Features » Politics And Society 18/06/2008 Notes on a post-secular society
Both religious and secular mentalities must be open to a complementary learning process if we are to balance shared citizenship and cultural difference. By Jürgen Habermas
Today, public consciousness in Europe can be described in terms of a 'post-secular society' to the extent that at present it still has to "adjust itself to the continued existence of religious communities in an increasingly secularized environment".(10) The revised reading of the secularization hypothesis relates less to its substance and more to the predictions concerning the future role of 'religion'. The description of modern societies as "post-secular" refers to a change in consciousness that I attribute primarily to three phenomena.
First, the broad perception of those global conflicts that are often presented as hinging on religious strife changes public consciousness. The majority of European citizens do not even need the presence of intrusive fundamentalist movements and the fear of terrorism, defined in religious terms, to make them aware of their own relativity within the global horizon. This undermines the secularistic belief in the foreseeable disappearance of religion and robs the secular understanding of the world of any triumphal zest. The awareness of living in a secular society is no longer bound up with the certainty that cultural and social modernisation can advance only at the cost of the public influence and personal relevance of religion.
Second, religion is gaining influence not only worldwide but also within national public spheres. I am thinking here of the fact that churches and religious organisations are increasingly assuming the role of "communities of interpretation" in the public arena of secular societies.(11) They can attain influence on public opinion and will formation by making relevant contributions to key issues, irrespective of whether their arguments are convincing or objectionable. Our pluralist societies constitute a responsive sounding board for such interventions because they are increasingly split on value conflicts requiring political regulation. Be it the dispute over the legalisation of abortion or voluntary euthanasia, on the bioethical issues of reproductive medicine, questions of animal protection or climate change – on these and similar questions the divisive premises are so opaque that it is by no means settled from the outset which party can draw on the more convincing moral intuitions.Pushing the issue closer home, let me remind you that the visibility and vibrancy of foreign religious communities also spur the attention to the familiar churches and congregations. The Muslims next door force the Christian citizens to face up to the practice of a rival faith. And they also give the secular citizens a keener consciousness of the phenomenon of the public presence of religion.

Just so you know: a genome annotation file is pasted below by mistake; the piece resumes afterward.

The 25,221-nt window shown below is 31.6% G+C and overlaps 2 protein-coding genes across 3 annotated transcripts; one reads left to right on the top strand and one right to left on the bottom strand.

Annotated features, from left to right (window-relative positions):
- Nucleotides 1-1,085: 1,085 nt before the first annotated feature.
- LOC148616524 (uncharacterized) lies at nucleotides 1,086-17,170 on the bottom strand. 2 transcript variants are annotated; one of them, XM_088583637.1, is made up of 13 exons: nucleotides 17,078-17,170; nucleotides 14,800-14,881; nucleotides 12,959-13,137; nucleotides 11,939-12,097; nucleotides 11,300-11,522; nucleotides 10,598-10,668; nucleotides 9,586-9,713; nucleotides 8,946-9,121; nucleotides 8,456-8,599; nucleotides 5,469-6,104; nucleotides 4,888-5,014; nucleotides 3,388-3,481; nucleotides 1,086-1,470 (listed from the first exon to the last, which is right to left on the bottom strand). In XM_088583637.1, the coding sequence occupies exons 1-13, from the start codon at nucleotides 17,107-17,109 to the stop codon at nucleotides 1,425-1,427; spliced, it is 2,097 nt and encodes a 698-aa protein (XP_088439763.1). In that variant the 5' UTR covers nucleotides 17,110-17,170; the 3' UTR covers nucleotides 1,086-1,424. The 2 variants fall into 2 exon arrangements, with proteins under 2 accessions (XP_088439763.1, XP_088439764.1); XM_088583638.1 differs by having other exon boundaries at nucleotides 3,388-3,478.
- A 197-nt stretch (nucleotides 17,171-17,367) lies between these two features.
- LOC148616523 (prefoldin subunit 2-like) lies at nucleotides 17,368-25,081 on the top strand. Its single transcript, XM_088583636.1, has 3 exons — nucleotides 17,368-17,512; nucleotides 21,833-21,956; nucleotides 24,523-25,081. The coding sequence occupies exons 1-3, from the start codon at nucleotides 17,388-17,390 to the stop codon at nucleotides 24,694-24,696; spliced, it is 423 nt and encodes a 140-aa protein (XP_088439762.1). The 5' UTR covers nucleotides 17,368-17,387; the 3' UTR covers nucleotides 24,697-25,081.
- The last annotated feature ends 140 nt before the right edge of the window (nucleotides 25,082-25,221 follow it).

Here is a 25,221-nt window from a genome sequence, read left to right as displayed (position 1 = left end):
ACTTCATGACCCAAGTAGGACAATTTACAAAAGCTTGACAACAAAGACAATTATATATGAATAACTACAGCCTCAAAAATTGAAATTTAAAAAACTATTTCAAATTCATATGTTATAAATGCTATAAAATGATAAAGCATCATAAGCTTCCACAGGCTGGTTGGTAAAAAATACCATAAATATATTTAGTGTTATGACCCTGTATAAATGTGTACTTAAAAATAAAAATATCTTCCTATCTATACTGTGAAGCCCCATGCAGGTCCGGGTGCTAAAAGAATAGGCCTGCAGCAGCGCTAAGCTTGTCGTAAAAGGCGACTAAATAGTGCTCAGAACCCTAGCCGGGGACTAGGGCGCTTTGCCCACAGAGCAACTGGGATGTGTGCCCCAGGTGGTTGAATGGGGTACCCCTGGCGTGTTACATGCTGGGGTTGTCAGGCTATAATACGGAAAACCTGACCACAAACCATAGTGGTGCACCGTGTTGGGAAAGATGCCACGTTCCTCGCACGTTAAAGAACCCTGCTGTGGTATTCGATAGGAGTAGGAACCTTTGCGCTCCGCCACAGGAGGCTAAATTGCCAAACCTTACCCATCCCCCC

The third stimulus for a change of consciousness among the population is the immigration of "guest-workers" and refugees, specifically from countries with traditional cultural backgrounds. Since the 16th century, Europe has had to contend with confessional schisms within its own culture and society. In the wake of the present immigration, the more blatant dissonances between different religions link up with the challenge of a pluralism of ways of life typical of immigrant societies. This extends beyond the challenge of a pluralism of denominations. In societies like ours which are still caught in the painful process of transformation into postcolonial immigrant societies, the issue of tolerant coexistence between different religious communities is made harder by the difficult problem of how to integrate immigrant cultures socially. While coping with the pressure of globalized labor markets, social integration must succeed even under the humiliating conditions of growing social inequality. But that is a different story.